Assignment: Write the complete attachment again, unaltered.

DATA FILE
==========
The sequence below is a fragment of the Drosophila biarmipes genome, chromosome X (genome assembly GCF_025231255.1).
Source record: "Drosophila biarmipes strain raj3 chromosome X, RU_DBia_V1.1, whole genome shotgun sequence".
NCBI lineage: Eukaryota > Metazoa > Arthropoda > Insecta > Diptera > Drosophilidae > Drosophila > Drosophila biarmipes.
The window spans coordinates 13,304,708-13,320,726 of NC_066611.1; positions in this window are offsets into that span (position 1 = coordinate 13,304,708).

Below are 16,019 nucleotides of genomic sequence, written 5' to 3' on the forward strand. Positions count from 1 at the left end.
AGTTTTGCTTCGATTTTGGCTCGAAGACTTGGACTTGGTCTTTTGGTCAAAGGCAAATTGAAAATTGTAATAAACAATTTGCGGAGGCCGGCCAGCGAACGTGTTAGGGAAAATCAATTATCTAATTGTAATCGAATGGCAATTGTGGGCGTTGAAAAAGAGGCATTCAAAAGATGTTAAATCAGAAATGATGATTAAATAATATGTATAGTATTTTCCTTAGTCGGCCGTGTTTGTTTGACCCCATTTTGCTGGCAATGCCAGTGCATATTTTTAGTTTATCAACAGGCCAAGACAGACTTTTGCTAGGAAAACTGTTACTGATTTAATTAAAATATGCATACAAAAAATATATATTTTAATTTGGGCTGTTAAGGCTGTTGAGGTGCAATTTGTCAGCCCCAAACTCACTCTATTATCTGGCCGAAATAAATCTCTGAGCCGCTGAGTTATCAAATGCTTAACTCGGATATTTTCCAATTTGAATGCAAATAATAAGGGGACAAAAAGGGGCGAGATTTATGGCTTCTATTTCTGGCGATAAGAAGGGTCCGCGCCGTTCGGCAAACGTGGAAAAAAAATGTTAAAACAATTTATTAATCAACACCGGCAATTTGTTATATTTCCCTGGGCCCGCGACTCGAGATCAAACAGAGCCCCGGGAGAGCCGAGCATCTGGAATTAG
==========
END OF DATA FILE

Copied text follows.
The sequence below is a fragment of the Drosophila biarmipes genome, chromosome X (genome assembly GCF_025231255.1).
Source record: "Drosophila biarmipes strain raj3 chromosome X, RU_DBia_V1.1, whole genome shotgun sequence".
NCBI lineage: Eukaryota > Metazoa > Arthropoda > Insecta > Diptera > Drosophilidae > Drosophila > Drosophila biarmipes.
The window spans coordinates 13,304,708-13,320,726 of NC_066611.1; positions in this window are offsets into that span (position 1 = coordinate 13,304,708).

Below are 16,019 nucleotides of genomic sequence, written 5' to 3' on the forward strand. Positions count from 1 at the left end.
AGTTTTGCTTCGATTTTGGCTCGAAGACTTGGACTTGGTCTTTTGGTCAAAGGCAAATTGAAAATTGTAATAAACAATTTGCGGAGGCCGGCCAGCGAACGTGTTAGGGAAAATCAATTATCTAATTGTAATCGAATGGCAATTGTGGGCGTTGAAAAAGAGGCATTCAAAAGATGTTAAATCAGAAATGATGATTAAATAATATGTATAGTATTTTCCTTAGTCGGCCGTGTTTGTTTGACCCCATTTTGCTGGCAATGCCAGTGCATATTTTTAGTTTATCAACAGGCCAAGACAGACTTTTGCTAGGAAAACTGTTACTGATTTAATTAAAATATGCATACAAAAAATATATATTTTAATTTGGGCTGTTAAGGCTGTTGAGGTGCAATTTGTCAGCCCCAAACTCACTCTATTATCTGGCCGAAATAAATCTCTGAGCCGCTGAGTTATCAAATGCTTAACTCGGATATTTTCCAATTTGAATGCAAATAATAAGGGGACAAAAAGGGGCGAGATTTATGGCTTCTATTTCTGGCGATAAGAAGGGTCCGCGCCGTTCGGCAAACGTGGAAAAAAAATGTTAAAACAATTTATTAATCAACACCGGCAATTTGTTATATTTCCCTGGGCCCGCGACTCGAGATCAAACAGAGCCCCGGGAGAGCCGAGCATCTGGAATTAG